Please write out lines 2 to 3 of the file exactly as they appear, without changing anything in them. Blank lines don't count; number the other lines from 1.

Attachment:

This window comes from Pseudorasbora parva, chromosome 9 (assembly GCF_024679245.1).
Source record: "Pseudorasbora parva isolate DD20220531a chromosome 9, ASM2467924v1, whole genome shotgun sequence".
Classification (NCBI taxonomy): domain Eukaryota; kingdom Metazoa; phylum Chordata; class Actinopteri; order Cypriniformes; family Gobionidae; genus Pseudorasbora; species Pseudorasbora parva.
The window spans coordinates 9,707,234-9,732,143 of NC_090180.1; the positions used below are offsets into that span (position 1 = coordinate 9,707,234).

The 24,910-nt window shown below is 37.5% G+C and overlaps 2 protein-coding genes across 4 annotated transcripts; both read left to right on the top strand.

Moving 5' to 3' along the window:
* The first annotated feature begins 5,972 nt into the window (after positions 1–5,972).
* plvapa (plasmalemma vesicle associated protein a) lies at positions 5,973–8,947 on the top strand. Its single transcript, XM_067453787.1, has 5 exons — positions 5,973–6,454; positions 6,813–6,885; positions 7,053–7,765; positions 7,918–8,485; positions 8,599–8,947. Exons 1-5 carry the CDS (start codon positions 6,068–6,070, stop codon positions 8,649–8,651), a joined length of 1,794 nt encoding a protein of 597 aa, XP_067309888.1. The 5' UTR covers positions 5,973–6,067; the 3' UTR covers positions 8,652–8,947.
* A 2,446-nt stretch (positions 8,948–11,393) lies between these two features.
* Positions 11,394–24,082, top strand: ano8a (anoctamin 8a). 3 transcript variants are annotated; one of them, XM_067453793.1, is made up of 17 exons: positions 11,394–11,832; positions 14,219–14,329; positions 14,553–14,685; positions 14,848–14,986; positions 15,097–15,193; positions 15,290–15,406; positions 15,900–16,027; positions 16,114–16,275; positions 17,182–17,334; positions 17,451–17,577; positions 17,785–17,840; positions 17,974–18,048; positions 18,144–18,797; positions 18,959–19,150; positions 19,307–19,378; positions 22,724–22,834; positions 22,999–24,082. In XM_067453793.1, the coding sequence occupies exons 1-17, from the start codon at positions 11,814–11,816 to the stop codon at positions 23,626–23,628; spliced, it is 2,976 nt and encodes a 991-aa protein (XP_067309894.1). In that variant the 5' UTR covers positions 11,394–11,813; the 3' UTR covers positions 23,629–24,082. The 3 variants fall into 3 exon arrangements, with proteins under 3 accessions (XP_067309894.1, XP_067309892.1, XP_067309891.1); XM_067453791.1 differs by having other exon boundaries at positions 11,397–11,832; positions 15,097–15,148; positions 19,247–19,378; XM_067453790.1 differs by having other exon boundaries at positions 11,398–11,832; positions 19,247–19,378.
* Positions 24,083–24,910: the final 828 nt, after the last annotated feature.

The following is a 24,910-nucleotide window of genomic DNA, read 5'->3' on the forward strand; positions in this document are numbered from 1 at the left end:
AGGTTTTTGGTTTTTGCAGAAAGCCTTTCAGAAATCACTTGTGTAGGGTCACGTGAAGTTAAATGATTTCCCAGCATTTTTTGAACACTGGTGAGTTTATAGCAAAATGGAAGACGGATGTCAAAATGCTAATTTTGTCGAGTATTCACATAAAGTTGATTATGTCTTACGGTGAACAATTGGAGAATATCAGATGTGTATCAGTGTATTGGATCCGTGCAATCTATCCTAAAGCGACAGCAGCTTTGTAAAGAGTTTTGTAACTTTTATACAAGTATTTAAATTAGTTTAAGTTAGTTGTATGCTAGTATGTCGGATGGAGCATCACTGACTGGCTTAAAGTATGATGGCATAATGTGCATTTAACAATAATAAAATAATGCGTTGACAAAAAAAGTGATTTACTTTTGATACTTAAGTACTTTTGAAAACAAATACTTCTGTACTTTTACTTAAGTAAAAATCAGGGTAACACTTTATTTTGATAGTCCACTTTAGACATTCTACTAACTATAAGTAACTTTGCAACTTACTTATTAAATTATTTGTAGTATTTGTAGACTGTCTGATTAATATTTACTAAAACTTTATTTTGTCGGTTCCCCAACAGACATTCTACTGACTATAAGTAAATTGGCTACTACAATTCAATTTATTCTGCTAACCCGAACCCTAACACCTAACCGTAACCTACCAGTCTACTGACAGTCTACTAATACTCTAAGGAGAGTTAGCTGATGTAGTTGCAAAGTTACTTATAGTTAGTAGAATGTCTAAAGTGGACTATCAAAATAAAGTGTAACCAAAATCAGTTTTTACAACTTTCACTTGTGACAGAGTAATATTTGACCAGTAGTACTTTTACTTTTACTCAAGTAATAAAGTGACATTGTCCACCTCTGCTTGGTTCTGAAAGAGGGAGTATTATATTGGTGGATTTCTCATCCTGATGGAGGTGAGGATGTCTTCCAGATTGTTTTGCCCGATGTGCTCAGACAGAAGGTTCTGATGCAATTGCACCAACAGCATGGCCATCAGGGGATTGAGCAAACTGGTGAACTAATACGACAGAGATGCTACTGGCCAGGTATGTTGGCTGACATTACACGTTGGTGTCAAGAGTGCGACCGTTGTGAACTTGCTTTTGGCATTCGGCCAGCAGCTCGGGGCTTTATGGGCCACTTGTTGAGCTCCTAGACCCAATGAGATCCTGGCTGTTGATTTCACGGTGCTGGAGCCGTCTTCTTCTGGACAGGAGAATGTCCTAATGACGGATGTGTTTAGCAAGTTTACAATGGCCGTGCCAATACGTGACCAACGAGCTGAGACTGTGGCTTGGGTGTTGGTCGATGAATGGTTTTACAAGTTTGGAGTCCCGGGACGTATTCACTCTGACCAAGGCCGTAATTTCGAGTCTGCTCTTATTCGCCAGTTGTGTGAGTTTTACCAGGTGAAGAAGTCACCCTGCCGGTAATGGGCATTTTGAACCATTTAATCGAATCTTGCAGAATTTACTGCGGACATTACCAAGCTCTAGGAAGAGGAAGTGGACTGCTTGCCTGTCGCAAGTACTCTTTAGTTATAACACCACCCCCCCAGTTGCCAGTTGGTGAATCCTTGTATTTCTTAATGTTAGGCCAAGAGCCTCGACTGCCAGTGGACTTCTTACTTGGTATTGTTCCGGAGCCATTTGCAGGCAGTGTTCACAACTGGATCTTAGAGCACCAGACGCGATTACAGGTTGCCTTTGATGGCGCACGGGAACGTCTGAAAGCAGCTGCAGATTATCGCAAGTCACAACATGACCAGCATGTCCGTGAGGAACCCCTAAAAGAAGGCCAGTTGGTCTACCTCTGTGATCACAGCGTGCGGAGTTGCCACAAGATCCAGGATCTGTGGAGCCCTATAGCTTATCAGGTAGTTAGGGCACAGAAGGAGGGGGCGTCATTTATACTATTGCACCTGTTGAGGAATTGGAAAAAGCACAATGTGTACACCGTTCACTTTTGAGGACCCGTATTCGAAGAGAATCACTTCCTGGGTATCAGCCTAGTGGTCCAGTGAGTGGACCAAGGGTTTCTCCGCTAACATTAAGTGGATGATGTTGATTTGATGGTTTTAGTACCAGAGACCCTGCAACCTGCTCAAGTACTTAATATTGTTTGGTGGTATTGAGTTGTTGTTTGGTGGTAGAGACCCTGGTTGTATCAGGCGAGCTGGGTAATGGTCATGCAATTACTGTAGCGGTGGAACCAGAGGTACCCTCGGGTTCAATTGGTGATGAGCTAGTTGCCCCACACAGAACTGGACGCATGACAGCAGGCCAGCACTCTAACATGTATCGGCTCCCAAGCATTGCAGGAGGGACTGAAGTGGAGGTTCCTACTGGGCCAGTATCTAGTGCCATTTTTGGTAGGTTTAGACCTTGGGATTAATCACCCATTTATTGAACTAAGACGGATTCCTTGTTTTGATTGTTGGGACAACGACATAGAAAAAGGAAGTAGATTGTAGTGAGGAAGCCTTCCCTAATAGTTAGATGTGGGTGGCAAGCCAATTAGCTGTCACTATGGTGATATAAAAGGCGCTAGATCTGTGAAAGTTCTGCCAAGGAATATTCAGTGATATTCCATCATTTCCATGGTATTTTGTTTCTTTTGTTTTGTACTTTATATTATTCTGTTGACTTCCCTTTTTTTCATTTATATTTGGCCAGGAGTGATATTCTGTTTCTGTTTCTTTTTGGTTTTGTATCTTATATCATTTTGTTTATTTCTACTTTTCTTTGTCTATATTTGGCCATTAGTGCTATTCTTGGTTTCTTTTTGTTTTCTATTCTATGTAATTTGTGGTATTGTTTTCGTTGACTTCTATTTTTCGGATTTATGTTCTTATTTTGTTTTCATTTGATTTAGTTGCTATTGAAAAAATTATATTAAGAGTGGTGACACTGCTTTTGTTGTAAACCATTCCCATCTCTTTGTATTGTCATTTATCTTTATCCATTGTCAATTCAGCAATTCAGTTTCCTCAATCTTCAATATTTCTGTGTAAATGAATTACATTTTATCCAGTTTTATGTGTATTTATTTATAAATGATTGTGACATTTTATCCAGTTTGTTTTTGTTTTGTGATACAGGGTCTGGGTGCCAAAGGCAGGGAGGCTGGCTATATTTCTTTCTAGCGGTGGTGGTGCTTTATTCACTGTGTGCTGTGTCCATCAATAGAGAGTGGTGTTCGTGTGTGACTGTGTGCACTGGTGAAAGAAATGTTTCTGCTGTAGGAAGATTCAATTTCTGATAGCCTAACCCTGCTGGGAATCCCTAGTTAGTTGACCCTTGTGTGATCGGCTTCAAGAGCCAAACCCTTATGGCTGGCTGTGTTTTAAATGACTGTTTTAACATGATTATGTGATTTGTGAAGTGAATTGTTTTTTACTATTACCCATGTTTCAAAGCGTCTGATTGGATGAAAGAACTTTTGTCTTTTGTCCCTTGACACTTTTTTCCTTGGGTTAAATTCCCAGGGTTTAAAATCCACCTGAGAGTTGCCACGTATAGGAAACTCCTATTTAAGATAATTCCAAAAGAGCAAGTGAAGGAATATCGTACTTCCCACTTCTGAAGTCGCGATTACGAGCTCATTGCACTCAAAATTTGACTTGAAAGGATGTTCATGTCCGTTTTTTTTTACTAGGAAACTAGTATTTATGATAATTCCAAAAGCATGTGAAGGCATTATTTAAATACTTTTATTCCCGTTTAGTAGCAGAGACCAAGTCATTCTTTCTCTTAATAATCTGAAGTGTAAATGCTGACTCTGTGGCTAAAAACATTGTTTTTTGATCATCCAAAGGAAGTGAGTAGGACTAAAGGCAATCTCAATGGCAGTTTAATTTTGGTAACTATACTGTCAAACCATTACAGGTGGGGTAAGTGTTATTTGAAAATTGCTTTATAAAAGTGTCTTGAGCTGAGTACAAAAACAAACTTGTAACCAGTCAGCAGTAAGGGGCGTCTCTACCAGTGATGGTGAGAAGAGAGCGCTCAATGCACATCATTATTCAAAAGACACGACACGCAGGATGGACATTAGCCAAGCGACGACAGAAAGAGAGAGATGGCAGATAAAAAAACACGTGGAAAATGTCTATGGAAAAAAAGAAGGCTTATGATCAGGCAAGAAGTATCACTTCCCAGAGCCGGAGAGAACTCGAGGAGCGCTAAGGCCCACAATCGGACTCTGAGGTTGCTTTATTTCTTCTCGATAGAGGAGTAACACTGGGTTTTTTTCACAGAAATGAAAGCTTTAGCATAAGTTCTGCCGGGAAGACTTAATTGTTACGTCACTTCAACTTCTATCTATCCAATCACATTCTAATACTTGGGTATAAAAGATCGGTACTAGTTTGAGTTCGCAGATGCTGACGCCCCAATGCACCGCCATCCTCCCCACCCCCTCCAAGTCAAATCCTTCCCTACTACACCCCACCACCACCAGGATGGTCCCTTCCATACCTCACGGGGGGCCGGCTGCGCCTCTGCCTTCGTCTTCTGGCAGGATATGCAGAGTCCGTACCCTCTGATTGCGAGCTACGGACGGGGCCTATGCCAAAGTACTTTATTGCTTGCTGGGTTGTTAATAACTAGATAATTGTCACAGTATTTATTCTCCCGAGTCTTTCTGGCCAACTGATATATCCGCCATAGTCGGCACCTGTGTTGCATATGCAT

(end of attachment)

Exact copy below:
Source record: "Pseudorasbora parva isolate DD20220531a chromosome 9, ASM2467924v1, whole genome shotgun sequence".
Classification (NCBI taxonomy): domain Eukaryota; kingdom Metazoa; phylum Chordata; class Actinopteri; order Cypriniformes; family Gobionidae; genus Pseudorasbora; species Pseudorasbora parva.